Street Racing Probed in Fatal Hit-and-Run Crash in Commerce

The crash happened at 11 p.m. Thursday at Randolph Street and Eastern Avenue, an area police say is known for street racing

By Jason Kandel and Toni Guinyard
|  Friday, Jul 27, 2012  |  Updated 3:27 PM PDT
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A 19-year-old man was killed on a street in Commerce while a street race was underway. Toni Guinyard reports for the NBC4 News at Noon on Friday, July 27, 2012.

A 19-year-old man was killed on a street in Commerce while a street race was underway. Toni Guinyard reports for the NBC4 News at Noon on Friday, July 27, 2012.

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Officials on Friday identified the man killed in a crash that could be connected to street racing as Jose Mendoza, 19, of Bell Gardens.

Authorities said Friday they were trying to determine if street racing caused the crash that left Mendoza dead in Commerce. The crash happened during a street race, police said.

Deputies were looking for a motorist who is believed responsible for the hit-and-run crash that happened at 11 p.m. Thursday at Randolph Street and Eastern Avenue, an area known as a street racing site.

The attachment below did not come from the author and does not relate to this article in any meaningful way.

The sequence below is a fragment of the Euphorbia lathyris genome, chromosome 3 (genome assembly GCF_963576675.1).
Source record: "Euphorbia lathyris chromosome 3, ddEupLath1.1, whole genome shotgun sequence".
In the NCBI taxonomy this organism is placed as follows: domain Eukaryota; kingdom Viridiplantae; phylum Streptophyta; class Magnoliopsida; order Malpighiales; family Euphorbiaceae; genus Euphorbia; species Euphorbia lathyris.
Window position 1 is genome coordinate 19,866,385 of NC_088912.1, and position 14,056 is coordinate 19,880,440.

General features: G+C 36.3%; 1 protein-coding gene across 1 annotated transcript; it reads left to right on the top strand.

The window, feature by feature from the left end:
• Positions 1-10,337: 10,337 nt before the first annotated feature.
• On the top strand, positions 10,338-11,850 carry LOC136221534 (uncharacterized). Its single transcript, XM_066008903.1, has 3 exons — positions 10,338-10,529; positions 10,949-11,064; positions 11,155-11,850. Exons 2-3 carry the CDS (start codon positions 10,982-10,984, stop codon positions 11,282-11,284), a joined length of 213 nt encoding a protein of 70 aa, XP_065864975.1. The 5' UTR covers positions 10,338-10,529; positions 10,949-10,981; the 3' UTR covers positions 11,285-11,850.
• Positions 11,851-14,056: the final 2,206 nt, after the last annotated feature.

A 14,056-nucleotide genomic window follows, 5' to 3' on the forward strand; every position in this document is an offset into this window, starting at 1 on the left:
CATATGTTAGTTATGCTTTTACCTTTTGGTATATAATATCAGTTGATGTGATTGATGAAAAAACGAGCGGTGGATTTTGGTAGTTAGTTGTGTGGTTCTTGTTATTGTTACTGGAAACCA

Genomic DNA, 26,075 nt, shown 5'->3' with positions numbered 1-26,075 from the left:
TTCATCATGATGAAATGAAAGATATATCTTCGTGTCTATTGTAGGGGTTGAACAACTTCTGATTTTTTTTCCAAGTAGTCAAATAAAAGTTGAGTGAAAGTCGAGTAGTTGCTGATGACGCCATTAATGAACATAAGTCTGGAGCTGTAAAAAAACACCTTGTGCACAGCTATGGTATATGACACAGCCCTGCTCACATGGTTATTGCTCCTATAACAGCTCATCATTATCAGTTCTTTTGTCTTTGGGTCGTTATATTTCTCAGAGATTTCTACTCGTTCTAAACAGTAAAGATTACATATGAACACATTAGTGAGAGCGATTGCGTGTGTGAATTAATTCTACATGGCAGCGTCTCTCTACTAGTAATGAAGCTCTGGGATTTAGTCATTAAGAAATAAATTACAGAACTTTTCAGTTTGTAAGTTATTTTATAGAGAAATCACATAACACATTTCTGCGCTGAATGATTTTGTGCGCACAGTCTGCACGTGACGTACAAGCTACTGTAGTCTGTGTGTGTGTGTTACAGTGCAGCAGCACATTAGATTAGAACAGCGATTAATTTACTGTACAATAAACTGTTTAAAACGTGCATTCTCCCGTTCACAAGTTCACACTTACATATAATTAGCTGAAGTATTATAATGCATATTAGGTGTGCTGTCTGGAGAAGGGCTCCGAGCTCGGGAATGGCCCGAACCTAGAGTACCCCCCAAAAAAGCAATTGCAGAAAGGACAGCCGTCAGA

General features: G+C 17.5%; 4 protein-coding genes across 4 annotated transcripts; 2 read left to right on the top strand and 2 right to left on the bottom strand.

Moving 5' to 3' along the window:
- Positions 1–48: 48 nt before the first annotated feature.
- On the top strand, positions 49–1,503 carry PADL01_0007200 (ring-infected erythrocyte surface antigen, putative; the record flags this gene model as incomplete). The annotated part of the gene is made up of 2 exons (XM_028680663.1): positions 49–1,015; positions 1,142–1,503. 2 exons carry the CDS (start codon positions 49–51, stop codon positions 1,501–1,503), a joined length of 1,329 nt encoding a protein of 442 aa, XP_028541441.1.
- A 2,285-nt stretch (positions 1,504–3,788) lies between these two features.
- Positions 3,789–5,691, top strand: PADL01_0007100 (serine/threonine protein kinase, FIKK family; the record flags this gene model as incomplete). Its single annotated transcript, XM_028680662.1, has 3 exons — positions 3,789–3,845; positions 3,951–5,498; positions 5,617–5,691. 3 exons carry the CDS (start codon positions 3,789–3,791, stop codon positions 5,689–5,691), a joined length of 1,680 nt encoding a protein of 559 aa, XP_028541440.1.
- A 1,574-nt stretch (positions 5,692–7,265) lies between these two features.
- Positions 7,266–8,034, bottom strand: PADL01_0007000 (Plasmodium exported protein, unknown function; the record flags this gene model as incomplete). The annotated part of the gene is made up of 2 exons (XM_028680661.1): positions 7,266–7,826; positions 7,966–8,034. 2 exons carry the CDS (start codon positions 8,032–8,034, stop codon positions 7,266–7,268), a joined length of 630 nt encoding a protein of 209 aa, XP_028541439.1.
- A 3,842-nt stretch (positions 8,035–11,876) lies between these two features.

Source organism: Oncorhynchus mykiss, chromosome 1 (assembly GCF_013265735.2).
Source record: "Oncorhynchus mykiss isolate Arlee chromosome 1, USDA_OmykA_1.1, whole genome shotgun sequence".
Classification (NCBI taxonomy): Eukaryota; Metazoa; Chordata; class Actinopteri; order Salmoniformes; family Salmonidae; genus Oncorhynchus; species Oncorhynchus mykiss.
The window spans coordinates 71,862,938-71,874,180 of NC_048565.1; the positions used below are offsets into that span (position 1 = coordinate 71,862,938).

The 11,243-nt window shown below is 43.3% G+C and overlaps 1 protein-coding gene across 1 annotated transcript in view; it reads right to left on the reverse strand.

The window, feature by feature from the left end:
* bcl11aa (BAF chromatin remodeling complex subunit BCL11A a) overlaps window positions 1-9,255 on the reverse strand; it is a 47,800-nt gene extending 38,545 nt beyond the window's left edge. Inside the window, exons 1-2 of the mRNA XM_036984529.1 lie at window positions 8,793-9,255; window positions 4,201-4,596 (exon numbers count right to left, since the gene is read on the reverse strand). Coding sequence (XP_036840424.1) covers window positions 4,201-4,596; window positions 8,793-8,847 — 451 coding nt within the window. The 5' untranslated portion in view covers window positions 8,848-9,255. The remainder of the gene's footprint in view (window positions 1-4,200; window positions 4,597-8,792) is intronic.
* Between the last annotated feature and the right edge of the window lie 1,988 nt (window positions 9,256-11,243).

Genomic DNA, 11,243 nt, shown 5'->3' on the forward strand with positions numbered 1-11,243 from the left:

Witnesses told authorities that street racing was taking place, but deputies have not confirmed whether the vehicle involved had anything to do with the gathering on the street.

"One thing we do know is that street racing is illegal and spectators are considered participants," said Lt. Sam Arellano, with the Los Angeles County Sheriff's Department. "We're not certain as to why the young man was there or if her was even a participant, but it's unfortunate as a result of this that a young 19-year-old man is dead."

Authorities were looking for a dark-colored pickup or sport utility vehicle, possibly a Toyota Tacoma.

Mendoza's friends lighted votive candles and laid flowers on the sidewalk.

Mendoza, they said, was "a car guy."

“He’s just a good friend,” said Nemo Tapia. “… just a cool guy, a fun person.”

Neighbors, meanwhile, were not surprised that a race was going on.

"We heard the typical gathering of crowds and the roaring of the engine," said Gabriella Escobar, a resident of Bell Gardens who lives near the street. "My kids were like, 'Oh, they're at it again.'"

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